They talk about a place where monasteries sit alone on huge boulders, where your breath is stolen by the landscape but you gasp the crisp, clean air provided by nature, where the non-religious fall to their knees searching for spiritual existence, where man-made constructions blend into nature’s harmony.
This was enough to spark the lively curiosity of Vera Frommelt and the impatience of me and Jack Cowles to photograph these landscapes.
We departed from Thessaloniki to reach Kalambaka, the small city at the feet of the rocks.
In the hostel El Greco, Dora, a funny hospitable lady, welcomed us. On the wall, there were pictures with timetables for the monasteries. Dora, maybe with the past of a tour guide, she showed us how to reach them and sent information flowing to us.
Comfortable shoes and eyes ready to embrace the beauty we take the bus from Kalambaka to reach the summit.
Reaching the summit we were left by the bus at the monastery of Grande Meteore before a short walk to enter into Varlaam. Upon entering Varlaam monastery, women were told to wear the provided skirts. The cloth was well worn and faded colours of whites, reds and greens were checked lightly on the fabrics.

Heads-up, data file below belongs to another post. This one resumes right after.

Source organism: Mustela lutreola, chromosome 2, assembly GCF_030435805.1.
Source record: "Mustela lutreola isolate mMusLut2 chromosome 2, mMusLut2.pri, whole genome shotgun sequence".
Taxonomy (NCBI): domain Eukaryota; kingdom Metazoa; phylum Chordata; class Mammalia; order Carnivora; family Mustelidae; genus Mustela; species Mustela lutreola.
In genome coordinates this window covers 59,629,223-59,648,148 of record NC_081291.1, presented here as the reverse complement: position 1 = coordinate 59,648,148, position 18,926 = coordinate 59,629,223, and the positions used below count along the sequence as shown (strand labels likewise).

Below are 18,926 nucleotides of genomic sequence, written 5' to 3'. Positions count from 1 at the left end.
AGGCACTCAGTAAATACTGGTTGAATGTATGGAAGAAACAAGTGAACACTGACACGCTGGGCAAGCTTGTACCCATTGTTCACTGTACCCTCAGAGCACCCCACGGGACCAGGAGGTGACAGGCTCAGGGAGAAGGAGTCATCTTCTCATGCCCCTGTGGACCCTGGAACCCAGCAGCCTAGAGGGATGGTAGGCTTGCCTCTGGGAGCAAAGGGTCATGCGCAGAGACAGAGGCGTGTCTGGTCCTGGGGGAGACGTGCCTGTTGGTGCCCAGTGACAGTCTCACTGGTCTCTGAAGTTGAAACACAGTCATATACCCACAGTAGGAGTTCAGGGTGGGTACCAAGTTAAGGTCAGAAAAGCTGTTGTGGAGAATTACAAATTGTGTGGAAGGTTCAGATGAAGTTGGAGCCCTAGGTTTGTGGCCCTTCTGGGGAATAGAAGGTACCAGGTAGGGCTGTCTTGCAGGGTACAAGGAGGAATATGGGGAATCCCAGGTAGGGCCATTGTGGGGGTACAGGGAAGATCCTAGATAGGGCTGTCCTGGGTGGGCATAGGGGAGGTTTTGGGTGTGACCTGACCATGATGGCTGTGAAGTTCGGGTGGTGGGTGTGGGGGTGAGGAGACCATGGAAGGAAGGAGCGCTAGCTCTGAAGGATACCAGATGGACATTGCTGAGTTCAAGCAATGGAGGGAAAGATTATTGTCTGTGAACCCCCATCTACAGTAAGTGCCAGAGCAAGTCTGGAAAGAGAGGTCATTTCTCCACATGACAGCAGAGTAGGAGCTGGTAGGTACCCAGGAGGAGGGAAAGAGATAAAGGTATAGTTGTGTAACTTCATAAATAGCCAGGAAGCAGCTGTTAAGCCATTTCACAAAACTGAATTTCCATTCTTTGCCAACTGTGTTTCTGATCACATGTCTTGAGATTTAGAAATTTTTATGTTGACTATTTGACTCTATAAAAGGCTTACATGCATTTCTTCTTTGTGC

Inside the monastery, there is an airy atmosphere of defused prayers and tones echoing throughout the walls of the darkened chambers.
You may enter Varlaam monastery from 09:00 – 16:00 paying just three euros but it is closed on Fridays.
From Varlaam we walked through the road bringing you to the other five monasteries. You should also dedicate some time to finding the caves that sit hidden along the path down toward Kalambaka and the surrounding area.
During your visit I am sure you would love to eat out the Greek way but be careful: most tavernas here are fairly priced but some places can change their prices when they see tourists.